On the other hand places where you own or are trying to buy a share of the freehold often suffer from all sorts of problems due to the ineptitude and egos of your fellow leaseholders not to mention frequent delays in getting essential repairs made due to those who query every item of expenditure and don't or won't pay their share of costs and so on. It's the bane of my ******* life and I don't even own the places in question.

DimPrawn
13th September 2011, 19:46
Sounds like a nightmare. Flats, leaseholds, shared things, etc.

My advice would be to buy a massive detached house set in 5 acres of land instead. A lot less hassle.

AtW
13th September 2011, 19:48
My advice would be to buy a massive detached house set in 5 acres of land instead.

WIS

Paddy
13th September 2011, 20:00
If you feel you are being screwed you can dispute the charges at a tribunal and they will have to justify everything they are charging for, with the tribunal deciding what is acceptable and the decision being binding. They make their money on the lease extensions, not the service charges.

.

Just had a tribunal for that in May that lasted two days! They don’t have to justify everything they are charging for and the LVT have a very narrow remit. Out of a £10k bill, £250 was removed. The main criteria it for charges must be outlined in the Lease but basically the Landlord can screw for anything.

The management companies make a fortune and most of them have offshore companies. They uplift costs of repairs and get kickbacks from the insurance companies and builders.

Eg: Cost of works = £10,000
Uplift for costs £2,000
Admin charges for works £2,000
H&S advice £500
Inspecting works £2,500
Kick back from builder £2000.

SueEllen
13th September 2011, 20:07
Just had a tribunal for that in May that lasted two days! They don’t have to justify everything they are charging for and the LVT have a very narrow remit. Out of a £10k bill, £250 was removed. The main criteria it for charges must be outlined in the Lease but basically the Landlord can screw for anything.


If there are enough of you in the building then you should see if you can arrange to buy the freeholder out.

Though this means you could end up with endless squabbles ending up with threats to take leaseholders who are also directors of the management company to court, or one person doing everything .........

doodab
13th September 2011, 20:25
"shared walls" (party walls) there is already an act of parliment to cover that just as in a terrace house.

That doesn't provide for sharing costs the way that the covenants in a leasehold will.



"anything complex needs doing it can quickly become an expensive nightmare"

The same would apply to a Leasehold except the landlord and his management company would add a big chunky profit on top.

If that has been happening to you then you can do something about it. Have a google for "leasehold valuation tribunal". You can challenge any costs you feel are unreasonable, including administration fees and suchlike. Major work requires them to consult all leaseholders in advance, you can nominate your own contractors that they have to obtain estimates from, and you have the right to see all of the estimates they obtained. That should stop them trying it on, and if they don't follow the rules regarding consultation they cannot recover the costs of the work.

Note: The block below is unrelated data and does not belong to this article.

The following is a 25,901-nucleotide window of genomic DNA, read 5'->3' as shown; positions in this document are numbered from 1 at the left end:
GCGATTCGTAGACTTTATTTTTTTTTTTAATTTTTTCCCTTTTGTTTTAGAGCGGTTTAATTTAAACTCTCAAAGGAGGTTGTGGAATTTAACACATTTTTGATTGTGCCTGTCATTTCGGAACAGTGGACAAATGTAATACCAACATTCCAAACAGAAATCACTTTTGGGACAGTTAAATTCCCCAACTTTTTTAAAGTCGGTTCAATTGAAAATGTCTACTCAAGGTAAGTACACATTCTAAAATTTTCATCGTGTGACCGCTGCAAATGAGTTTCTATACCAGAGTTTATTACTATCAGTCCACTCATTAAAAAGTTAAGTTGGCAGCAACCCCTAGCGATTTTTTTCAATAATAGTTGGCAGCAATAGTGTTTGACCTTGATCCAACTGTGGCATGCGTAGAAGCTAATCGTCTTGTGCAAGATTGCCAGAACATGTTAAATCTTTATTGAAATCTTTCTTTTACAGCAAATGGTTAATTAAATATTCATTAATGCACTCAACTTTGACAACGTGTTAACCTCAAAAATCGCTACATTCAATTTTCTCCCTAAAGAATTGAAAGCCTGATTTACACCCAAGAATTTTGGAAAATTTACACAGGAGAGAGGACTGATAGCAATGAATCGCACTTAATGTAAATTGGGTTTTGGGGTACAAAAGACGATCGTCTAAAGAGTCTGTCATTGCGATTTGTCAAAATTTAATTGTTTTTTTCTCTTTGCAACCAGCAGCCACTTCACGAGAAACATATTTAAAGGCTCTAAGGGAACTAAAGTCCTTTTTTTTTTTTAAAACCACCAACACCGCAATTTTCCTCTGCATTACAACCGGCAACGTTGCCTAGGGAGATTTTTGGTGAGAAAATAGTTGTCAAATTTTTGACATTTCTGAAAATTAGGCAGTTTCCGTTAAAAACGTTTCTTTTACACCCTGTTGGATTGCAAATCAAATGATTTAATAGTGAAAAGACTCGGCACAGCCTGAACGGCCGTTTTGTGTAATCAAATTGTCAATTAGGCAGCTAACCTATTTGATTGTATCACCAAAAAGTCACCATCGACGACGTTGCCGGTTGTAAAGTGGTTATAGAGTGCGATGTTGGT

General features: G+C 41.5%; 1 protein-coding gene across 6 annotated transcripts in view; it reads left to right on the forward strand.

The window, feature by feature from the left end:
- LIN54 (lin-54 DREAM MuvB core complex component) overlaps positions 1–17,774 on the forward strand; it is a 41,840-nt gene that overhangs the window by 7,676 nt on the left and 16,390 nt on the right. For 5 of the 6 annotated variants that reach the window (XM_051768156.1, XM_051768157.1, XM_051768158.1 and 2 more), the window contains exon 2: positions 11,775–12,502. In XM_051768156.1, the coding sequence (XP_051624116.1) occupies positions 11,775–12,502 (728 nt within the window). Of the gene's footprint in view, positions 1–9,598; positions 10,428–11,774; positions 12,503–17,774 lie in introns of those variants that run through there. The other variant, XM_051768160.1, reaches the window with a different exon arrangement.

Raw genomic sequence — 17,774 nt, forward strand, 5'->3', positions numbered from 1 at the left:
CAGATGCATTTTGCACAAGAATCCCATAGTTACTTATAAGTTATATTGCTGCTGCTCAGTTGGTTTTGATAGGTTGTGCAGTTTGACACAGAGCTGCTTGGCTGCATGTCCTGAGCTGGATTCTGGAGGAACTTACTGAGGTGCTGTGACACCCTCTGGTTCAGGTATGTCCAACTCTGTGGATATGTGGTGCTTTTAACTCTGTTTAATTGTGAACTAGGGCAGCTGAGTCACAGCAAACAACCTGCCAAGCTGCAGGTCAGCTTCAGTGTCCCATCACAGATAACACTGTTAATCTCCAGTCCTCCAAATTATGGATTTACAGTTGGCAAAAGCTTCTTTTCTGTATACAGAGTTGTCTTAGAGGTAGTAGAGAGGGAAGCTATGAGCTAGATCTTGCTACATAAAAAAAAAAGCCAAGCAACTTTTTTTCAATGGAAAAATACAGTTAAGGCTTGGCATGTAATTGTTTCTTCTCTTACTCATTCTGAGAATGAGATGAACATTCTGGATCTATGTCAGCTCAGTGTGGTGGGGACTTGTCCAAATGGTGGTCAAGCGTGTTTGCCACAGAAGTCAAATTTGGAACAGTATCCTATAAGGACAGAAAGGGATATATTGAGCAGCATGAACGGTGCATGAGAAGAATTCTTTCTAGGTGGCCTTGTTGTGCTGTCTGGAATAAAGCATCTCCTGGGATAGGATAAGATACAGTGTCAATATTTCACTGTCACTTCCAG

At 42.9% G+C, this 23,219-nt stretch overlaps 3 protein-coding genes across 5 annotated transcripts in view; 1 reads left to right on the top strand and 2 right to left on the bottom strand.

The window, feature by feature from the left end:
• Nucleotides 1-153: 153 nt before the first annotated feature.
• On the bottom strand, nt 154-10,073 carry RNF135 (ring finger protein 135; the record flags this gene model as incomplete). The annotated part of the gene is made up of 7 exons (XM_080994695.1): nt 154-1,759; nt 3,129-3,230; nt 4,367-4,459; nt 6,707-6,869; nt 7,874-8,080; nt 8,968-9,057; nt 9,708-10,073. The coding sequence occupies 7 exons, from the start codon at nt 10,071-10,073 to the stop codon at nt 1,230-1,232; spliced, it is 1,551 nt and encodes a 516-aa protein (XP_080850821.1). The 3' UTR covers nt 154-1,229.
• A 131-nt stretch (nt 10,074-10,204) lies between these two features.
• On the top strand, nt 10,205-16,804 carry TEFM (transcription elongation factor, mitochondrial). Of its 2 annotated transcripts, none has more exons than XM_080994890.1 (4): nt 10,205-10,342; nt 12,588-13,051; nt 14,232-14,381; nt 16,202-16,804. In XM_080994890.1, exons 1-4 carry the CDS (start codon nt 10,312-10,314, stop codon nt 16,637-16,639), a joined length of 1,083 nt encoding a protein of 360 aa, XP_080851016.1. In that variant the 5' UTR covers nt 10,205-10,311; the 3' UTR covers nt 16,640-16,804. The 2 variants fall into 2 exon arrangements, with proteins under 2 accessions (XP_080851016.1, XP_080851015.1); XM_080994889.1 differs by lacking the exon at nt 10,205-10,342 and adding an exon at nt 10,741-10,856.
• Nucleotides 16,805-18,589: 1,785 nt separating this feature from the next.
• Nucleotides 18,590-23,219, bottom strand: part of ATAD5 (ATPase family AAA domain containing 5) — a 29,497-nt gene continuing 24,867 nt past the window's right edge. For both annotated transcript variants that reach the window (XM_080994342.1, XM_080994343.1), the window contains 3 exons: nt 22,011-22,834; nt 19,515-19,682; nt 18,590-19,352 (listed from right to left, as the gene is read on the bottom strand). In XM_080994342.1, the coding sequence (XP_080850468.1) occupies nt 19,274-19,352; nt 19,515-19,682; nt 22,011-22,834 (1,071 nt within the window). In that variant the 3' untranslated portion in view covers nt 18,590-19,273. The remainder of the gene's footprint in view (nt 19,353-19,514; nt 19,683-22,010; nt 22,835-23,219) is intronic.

The flip side of this particular coin is that you invariably get people who either have no idea or don't want to pay their service charge who decide that some piece of work ought to cost much less than it does. They usually get a shock when they obtain their own quotes. They also tend to think that all administrative and project management work ought to be done for free. I've even seen one guy describe scaffolding as unnecessary for a job, despite the fact that 3/3 building firms itemised it on their quotations.

When you really have a problem is if a subset of leaseholders are managing their own freehold and get stuck with a couple of these types, as it may end up that you have one set of leaseholders taking you to court forcing you to undertake work you are legally obliged to do, meaning you need to cover the cost of works, and another set who won't pay their share, meaning you have to take them to court. The legal fees and hassle can soon start to make dealing with a professional landlord, even a sharky underhand one, seem like quite good fun.

Paddy
13th September 2011, 20:50
If there are enough of you in the building then you should see if you can arrange to buy the freeholder out.

Though this means you could end up with endless squabbles ending up with threats to take leaseholders who are also directors of the management company to court, or one person doing everything .........